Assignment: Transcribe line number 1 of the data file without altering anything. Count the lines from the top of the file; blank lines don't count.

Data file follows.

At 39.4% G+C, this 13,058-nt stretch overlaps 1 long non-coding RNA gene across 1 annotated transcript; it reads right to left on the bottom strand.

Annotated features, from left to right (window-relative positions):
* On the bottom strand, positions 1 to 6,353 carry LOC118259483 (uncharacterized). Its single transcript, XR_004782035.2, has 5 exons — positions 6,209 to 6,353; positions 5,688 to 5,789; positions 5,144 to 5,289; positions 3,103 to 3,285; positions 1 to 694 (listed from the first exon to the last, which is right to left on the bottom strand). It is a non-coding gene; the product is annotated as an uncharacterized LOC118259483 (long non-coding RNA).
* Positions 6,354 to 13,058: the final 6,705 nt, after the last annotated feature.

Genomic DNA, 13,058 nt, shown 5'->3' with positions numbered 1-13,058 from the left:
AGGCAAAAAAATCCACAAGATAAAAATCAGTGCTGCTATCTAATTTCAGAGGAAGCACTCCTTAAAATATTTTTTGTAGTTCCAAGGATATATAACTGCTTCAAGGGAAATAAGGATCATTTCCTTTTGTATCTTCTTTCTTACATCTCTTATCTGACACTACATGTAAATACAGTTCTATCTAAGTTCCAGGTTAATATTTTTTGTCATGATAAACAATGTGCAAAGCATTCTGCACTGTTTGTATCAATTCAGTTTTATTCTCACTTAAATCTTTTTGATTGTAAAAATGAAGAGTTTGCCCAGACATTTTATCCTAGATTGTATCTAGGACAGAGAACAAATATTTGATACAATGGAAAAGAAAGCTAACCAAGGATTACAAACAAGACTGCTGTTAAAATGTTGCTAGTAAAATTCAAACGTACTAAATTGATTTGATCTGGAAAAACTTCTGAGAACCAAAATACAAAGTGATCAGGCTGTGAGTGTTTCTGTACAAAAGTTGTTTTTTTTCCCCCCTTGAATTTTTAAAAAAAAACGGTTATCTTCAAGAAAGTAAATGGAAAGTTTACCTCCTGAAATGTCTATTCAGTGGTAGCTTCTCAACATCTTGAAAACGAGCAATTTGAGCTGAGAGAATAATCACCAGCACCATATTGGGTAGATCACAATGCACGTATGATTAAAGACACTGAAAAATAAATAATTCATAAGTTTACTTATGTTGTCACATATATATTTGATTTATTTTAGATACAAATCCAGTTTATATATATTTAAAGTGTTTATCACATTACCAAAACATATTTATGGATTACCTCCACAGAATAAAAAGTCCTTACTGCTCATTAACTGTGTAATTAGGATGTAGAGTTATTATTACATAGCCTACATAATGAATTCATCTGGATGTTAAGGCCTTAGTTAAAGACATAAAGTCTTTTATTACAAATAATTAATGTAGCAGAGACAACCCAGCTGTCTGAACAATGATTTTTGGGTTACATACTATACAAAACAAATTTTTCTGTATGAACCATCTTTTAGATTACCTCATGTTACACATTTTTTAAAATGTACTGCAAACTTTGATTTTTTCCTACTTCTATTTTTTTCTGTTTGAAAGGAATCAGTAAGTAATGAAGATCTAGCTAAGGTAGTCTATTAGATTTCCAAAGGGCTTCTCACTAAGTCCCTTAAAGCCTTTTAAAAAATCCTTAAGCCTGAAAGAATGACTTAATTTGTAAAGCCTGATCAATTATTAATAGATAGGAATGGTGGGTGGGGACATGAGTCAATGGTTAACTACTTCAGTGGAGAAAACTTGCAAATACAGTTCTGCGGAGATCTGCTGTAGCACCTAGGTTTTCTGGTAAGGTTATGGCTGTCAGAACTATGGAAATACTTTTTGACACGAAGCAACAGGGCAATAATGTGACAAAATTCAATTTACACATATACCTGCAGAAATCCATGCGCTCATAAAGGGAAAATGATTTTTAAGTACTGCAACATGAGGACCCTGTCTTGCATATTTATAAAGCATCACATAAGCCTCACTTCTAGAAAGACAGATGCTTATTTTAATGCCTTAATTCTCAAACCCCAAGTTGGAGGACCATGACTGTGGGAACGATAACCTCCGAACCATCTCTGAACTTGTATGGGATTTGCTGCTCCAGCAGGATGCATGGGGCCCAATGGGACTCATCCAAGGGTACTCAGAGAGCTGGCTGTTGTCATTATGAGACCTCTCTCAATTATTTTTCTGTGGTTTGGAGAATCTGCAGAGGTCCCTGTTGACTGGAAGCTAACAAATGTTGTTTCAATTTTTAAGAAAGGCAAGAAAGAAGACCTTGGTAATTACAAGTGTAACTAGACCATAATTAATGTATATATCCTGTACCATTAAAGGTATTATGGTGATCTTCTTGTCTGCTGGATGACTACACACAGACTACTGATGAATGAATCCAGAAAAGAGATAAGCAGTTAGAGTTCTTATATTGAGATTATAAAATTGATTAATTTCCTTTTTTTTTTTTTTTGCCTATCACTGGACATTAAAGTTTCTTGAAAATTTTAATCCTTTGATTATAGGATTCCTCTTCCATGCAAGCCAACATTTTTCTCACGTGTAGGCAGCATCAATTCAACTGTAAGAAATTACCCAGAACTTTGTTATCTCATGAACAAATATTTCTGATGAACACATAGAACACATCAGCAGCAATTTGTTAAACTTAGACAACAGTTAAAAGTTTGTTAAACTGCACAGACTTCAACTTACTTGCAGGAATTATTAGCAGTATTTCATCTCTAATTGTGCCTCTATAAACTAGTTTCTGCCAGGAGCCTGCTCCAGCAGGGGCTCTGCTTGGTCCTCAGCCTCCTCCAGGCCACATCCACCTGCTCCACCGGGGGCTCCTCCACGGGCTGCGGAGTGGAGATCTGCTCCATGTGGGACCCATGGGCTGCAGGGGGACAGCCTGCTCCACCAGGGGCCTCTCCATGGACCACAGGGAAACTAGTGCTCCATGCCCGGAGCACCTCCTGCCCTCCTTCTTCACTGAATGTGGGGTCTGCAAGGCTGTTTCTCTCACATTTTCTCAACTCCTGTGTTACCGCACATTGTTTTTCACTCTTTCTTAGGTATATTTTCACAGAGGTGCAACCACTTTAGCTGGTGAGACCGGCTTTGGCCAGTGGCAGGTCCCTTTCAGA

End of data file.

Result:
At 39.4% G+C, this 13,058-nt stretch overlaps 1 long non-coding RNA gene across 1 annotated transcript; it reads right to left on the bottom strand.